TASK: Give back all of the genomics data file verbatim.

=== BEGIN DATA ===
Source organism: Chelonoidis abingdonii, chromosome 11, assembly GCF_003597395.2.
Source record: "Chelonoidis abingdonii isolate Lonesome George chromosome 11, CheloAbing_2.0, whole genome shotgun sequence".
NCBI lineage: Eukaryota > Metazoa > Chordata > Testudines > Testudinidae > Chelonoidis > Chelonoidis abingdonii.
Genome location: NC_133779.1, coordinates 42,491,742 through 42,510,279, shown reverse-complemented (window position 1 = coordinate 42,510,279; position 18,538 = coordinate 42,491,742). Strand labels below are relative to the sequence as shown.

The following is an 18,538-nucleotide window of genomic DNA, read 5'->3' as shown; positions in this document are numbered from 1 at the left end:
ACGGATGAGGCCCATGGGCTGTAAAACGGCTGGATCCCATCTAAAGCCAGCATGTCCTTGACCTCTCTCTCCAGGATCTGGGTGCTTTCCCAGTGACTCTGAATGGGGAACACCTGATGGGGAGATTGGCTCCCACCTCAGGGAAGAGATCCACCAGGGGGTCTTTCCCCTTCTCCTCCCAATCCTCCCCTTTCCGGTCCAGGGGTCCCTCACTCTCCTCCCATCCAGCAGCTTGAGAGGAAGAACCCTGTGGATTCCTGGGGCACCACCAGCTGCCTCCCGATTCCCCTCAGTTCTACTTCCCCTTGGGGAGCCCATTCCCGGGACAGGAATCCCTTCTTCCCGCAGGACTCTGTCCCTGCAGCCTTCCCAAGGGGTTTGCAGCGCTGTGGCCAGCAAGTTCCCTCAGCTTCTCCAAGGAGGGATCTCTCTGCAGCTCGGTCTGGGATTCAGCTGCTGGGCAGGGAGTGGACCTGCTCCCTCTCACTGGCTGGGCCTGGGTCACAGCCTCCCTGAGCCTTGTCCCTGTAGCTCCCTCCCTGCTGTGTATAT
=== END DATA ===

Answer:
Source organism: Chelonoidis abingdonii, chromosome 11, assembly GCF_003597395.2.
Source record: "Chelonoidis abingdonii isolate Lonesome George chromosome 11, CheloAbing_2.0, whole genome shotgun sequence".
NCBI lineage: Eukaryota > Metazoa > Chordata > Testudines > Testudinidae > Chelonoidis > Chelonoidis abingdonii.
Genome location: NC_133779.1, coordinates 42,491,742 through 42,510,279, shown reverse-complemented (window position 1 = coordinate 42,510,279; position 18,538 = coordinate 42,491,742). Strand labels below are relative to the sequence as shown.

The following is an 18,538-nucleotide window of genomic DNA, read 5'->3' as shown; positions in this document are numbered from 1 at the left end:
ACGGATGAGGCCCATGGGCTGTAAAACGGCTGGATCCCATCTAAAGCCAGCATGTCCTTGACCTCTCTCTCCAGGATCTGGGTGCTTTCCCAGTGACTCTGAATGGGGAACACCTGATGGGGAGATTGGCTCCCACCTCAGGGAAGAGATCCACCAGGGGGTCTTTCCCCTTCTCCTCCCAATCCTCCCCTTTCCGGTCCAGGGGTCCCTCACTCTCCTCCCATCCAGCAGCTTGAGAGGAAGAACCCTGTGGATTCCTGGGGCACCACCAGCTGCCTCCCGATTCCCCTCAGTTCTACTTCCCCTTGGGGAGCCCATTCCCGGGACAGGAATCCCTTCTTCCCGCAGGACTCTGTCCCTGCAGCCTTCCCAAGGGGTTTGCAGCGCTGTGGCCAGCAAGTTCCCTCAGCTTCTCCAAGGAGGGATCTCTCTGCAGCTCGGTCTGGGATTCAGCTGCTGGGCAGGGAGTGGACCTGCTCCCTCTCACTGGCTGGGCCTGGGTCACAGCCTCCCTGAGCCTTGTCCCTGTAGCTCCCTCCCTGCTGTGTATAT